Your kidneys and liver are your body's 24/7 detox system. Take care of those organs if you want to filter out your body's toxins, Fasting could theoretically help some people with reducing risk factors of liver disease and kidney disease if fasting indeed reduces insulin sensitivity (which has been seen in mice). It can also help people maintain a healthy weight, since being overweight is a risk factor for diabetes. Diabetes can really mess up your kidney and liver. Liver disease and diabetes led to my grandfather being on dialysis when his kidneys gave out,

My opinion is that if fasting makes you feel better and you are able to safely do it, then good for you. However, until proven otherwise, I wouldn't get your hopes up about fasting being the key to "detox." There is nothing wrong with enjoying a fruit and veggie smoothie just because they are yummy and have lots of good nutrients, however.


  1. Is it possible that "toxins" are stored in your fat cells, and upon metabolizing the fat, they are taken care of in one's liver and kidney. Another thing is fasting promotes cell repair, and in the process eliminate waste. Here is an article I dug up on the "toxin" issue, but it doesn't mention fasting, there are links to published papers: http://www.crankyfitness.com/2008/09/toxic-fat-reality-or-money-milking-myth.html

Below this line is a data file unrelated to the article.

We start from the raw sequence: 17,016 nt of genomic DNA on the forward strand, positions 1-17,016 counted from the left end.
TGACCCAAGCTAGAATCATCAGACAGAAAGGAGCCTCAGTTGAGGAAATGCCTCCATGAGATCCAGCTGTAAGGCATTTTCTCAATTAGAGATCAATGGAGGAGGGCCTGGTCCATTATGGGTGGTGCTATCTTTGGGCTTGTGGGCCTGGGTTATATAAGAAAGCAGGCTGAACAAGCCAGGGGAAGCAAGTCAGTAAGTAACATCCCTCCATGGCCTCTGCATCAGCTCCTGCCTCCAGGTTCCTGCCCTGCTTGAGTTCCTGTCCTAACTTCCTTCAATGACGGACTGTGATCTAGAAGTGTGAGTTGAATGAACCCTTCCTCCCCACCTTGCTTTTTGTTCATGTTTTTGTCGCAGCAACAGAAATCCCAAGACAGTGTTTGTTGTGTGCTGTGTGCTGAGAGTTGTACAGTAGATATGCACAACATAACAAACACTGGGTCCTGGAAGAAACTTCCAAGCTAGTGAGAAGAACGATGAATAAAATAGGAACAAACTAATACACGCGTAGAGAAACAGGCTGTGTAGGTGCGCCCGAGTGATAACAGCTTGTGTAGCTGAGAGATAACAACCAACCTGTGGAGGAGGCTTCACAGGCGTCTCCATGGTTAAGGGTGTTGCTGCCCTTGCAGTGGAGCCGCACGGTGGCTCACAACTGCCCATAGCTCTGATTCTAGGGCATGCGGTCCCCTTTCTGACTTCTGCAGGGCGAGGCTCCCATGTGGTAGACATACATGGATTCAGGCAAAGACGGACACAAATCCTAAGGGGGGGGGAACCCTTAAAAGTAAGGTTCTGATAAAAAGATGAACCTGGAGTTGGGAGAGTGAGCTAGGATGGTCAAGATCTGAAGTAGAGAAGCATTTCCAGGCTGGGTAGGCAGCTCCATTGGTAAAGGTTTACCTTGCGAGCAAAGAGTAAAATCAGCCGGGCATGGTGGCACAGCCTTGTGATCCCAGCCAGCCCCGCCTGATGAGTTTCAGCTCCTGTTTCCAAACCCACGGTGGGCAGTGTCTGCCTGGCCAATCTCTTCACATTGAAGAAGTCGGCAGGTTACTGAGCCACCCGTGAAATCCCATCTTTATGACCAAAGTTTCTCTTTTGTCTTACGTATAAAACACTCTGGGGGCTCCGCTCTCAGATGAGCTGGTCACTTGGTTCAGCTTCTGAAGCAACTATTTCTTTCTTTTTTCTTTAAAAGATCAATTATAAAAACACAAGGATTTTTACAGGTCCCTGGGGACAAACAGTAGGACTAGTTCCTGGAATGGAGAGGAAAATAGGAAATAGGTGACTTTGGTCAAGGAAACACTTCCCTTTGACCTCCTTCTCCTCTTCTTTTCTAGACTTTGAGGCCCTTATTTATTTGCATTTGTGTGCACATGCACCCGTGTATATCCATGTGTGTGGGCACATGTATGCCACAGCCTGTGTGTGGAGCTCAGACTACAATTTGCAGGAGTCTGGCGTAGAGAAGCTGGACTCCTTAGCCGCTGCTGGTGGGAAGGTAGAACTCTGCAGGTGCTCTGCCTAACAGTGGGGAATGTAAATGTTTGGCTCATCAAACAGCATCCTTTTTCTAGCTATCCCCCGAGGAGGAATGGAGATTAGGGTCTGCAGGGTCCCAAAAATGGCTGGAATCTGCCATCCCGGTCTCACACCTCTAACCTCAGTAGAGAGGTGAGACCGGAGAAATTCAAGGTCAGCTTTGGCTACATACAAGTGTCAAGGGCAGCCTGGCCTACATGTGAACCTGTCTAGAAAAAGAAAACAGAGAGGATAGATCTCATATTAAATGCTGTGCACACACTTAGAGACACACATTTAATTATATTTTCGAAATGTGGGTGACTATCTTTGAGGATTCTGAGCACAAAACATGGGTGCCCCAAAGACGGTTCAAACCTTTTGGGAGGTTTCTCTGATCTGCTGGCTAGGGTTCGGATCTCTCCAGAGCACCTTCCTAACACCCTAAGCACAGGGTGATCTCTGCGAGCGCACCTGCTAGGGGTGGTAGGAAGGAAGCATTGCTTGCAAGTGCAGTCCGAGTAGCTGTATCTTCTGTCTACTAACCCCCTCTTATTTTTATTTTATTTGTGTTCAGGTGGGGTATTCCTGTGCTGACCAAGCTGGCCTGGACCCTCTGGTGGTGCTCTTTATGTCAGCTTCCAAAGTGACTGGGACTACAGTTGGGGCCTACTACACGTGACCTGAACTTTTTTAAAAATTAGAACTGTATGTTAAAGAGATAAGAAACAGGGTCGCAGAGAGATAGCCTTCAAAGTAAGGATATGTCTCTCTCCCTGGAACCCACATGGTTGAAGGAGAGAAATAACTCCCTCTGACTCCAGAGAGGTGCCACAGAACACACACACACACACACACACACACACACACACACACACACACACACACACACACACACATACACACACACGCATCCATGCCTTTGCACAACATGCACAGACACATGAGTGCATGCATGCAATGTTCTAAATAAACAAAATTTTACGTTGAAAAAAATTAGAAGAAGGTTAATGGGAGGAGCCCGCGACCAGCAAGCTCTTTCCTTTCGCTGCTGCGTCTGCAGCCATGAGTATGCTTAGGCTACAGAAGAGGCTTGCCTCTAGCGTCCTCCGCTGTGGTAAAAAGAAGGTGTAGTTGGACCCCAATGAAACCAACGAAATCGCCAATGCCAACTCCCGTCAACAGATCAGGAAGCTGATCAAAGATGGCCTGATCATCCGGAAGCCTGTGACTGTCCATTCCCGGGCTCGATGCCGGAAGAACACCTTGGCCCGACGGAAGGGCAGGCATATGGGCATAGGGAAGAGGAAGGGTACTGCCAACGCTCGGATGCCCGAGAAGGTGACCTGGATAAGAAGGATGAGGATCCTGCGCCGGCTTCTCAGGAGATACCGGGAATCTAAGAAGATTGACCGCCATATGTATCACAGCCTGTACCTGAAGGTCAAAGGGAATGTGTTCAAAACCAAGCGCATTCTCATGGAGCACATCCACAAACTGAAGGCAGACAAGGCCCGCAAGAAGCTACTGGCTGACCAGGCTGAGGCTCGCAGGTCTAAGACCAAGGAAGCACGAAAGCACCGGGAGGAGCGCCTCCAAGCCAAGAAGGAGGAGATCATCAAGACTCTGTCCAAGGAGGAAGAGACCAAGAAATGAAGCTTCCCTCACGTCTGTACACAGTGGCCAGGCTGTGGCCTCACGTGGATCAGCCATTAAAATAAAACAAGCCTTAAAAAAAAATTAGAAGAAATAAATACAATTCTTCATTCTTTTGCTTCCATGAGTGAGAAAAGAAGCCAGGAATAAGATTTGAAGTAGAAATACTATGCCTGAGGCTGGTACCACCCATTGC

I am generally a skeptic too, but too much fat could be considered "toxic" to your health. In addition, by fasting, you aren't imbibing as many toxins (e.g. alcohol, excess sodium, etc.)

    BTW, I started ADF on April 4th, just ahead of you. I feel pretty good, but have quite the journey ahead of me.

  2. I am pretty sure the current amount of fat on me may be toxic, haha. How has ADF been working out for you?

  3. I did a 9 day detox but it was more of a kickstart to ADF and to force me to stick to a program and stop putting it off till "tomorrow".

    However, as Hobo Botanist says, fasting or "detoxing" at least reduces the amount of rubbish going into your body and encourages intake of healthy food. Which can only be good.